Travelers Beware: Homeland Security is Googling You
Cleveland Leader November 5, 2007
We've all undoubtedly heard the warnings about being careful about the information we put online, as well as the stories of potential employers and college admissions and coaches checking up on people online through Google and social networking sites like MySpace and Facebook. But here's a new one for you: the U.S. Department of Homeland Security is also using this information to check up on individuals entering the country. "They" are watching you, and "they" know what you've been up to.
Andrew Feldman, a Hungarian-born Holocaust survivor who's currently a psychotherapist in Vancouver, was recently detained for four hours, fingerprinted, and then barred entry into the United States after Homeland Security googled him and found an article he wrote in a literary and scientific journal in which he talked about using LSD and various other drugs in the 1960's. And even though he has no criminal record and says he hasn't used drugs since the 1970's, Feldmar must now get formal permission from the U.S. consul before entering the U.S.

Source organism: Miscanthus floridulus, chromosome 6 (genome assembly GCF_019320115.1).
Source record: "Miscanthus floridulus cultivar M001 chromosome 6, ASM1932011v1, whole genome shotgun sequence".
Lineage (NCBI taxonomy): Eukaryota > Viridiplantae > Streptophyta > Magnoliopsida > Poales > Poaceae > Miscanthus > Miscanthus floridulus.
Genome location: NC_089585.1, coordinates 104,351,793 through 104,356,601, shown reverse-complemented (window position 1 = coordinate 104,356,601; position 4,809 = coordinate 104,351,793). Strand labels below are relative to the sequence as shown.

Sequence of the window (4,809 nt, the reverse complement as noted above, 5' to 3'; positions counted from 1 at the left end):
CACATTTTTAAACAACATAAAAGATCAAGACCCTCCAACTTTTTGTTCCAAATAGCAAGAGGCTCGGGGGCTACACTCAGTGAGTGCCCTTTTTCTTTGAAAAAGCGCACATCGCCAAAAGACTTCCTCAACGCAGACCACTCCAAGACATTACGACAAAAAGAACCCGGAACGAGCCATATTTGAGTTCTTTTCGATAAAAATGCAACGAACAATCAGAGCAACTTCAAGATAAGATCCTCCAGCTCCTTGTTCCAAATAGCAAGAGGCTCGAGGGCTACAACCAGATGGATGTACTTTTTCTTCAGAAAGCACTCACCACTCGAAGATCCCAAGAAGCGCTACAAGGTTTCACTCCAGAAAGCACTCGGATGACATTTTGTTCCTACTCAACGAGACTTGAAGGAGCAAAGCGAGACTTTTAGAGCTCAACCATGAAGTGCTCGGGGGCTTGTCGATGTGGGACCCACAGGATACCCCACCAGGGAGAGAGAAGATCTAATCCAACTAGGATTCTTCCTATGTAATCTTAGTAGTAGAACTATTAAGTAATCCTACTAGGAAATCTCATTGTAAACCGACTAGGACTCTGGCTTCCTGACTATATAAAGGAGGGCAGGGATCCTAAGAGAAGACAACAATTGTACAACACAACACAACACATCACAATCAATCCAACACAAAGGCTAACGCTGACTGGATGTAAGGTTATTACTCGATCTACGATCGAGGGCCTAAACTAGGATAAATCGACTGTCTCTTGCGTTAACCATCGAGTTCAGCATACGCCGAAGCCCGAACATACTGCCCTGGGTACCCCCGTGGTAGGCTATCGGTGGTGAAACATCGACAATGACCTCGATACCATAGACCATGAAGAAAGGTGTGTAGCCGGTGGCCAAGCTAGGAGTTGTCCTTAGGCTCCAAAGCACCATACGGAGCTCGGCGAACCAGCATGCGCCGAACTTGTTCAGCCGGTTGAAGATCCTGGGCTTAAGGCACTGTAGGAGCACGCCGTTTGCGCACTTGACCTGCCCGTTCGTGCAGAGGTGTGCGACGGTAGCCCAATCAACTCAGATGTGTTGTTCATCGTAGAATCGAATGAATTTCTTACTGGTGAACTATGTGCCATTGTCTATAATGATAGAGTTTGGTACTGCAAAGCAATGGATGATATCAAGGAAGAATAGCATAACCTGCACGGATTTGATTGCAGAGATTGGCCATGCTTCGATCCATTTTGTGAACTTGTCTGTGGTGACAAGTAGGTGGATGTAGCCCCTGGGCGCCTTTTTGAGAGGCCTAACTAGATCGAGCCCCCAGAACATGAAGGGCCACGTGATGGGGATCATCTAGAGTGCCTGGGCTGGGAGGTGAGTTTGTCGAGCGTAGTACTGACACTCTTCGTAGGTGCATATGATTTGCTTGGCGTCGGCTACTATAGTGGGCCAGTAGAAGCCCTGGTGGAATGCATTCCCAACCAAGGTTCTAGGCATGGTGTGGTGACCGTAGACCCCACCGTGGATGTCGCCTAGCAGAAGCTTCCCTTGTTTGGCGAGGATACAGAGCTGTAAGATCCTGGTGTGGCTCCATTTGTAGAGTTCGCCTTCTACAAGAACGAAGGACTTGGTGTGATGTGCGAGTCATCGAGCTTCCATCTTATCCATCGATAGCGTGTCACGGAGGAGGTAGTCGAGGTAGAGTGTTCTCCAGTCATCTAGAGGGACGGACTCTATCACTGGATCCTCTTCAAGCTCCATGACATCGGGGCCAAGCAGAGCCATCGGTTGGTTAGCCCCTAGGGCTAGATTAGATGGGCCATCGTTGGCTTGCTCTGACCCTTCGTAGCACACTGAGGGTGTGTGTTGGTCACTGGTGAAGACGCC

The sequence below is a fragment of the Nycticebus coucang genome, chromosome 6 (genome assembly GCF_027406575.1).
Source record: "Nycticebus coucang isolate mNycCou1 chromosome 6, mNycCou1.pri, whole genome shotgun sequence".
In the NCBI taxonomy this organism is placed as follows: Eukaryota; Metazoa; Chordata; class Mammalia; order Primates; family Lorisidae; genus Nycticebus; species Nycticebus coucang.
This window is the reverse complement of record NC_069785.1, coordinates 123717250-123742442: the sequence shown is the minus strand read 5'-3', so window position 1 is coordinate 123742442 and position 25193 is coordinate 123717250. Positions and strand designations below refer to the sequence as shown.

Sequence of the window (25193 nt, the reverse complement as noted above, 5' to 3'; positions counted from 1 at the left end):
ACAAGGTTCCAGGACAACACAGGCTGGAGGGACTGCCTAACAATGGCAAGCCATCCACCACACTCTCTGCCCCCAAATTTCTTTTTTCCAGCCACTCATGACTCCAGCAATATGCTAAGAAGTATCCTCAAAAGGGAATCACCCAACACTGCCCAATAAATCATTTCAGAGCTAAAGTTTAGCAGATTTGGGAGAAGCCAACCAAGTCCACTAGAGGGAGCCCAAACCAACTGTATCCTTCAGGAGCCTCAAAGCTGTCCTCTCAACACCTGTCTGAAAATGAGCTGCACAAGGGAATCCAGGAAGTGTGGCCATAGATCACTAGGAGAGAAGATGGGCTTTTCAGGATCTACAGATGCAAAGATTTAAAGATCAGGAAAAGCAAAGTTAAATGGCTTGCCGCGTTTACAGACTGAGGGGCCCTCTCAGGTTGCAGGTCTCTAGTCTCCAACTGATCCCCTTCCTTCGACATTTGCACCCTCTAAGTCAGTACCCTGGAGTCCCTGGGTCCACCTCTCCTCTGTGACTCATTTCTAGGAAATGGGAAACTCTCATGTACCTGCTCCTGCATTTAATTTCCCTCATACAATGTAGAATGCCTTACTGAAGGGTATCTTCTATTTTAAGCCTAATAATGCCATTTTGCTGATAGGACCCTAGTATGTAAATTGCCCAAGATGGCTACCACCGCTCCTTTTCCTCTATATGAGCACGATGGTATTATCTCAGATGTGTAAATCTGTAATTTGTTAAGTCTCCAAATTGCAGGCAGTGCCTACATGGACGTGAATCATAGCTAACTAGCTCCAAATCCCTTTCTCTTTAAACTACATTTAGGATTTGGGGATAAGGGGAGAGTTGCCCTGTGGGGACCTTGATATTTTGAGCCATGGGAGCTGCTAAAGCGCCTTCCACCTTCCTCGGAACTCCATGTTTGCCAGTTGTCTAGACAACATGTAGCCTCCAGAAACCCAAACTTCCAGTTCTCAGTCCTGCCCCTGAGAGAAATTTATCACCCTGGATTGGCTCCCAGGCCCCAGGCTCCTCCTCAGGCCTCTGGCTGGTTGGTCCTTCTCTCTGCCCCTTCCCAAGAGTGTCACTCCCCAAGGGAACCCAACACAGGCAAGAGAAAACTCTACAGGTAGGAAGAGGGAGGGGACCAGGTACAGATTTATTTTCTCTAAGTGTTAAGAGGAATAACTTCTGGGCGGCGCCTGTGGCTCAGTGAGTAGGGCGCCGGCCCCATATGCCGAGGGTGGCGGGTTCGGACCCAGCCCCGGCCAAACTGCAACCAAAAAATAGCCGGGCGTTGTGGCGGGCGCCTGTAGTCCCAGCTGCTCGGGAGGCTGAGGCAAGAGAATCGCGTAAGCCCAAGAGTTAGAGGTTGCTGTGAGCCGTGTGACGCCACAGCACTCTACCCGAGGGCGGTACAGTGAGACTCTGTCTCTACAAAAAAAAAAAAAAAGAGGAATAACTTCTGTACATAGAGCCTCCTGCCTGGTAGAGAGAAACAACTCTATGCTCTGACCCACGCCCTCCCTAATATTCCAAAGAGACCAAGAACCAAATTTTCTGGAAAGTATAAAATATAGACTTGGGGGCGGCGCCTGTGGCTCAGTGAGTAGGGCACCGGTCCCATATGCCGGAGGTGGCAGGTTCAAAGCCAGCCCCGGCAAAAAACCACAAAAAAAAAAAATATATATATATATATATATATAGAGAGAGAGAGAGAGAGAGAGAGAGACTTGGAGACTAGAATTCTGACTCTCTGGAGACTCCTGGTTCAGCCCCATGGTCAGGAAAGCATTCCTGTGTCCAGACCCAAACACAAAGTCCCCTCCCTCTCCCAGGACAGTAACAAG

Feldmar has been accustomed to visiting the U.S. about five or six times per year to visit his children, but last summer when he was pulled over for a random search, border patrol turned up online evidence that he had experimented with drugs for therapeutic research in the past.
Now nearly a year later, Feldmar has come to the conclusion that his banishment from the United States is permanent. He claims that the waiver process is exhausting, costly, and demeaning. His family and friends are devastated.
Feldmar's daughter, Soma, said: "My father was doing nothing wrong, illegal, suspicious, or at all deviant in any way, when he was trying to visit the U.S. In terms of family it really sucks. "
What's this mean for other people who've done questionable things in the past? Will an entire generation of hippies be barred from the U.S. for recreational drug use in 60's? Will journalists who've written less than flattering articles concerning the U.S. be stopped too? It's not clear where the line with be drawn, so take this advice: be careful what you share online.
Source: Cleveland Leader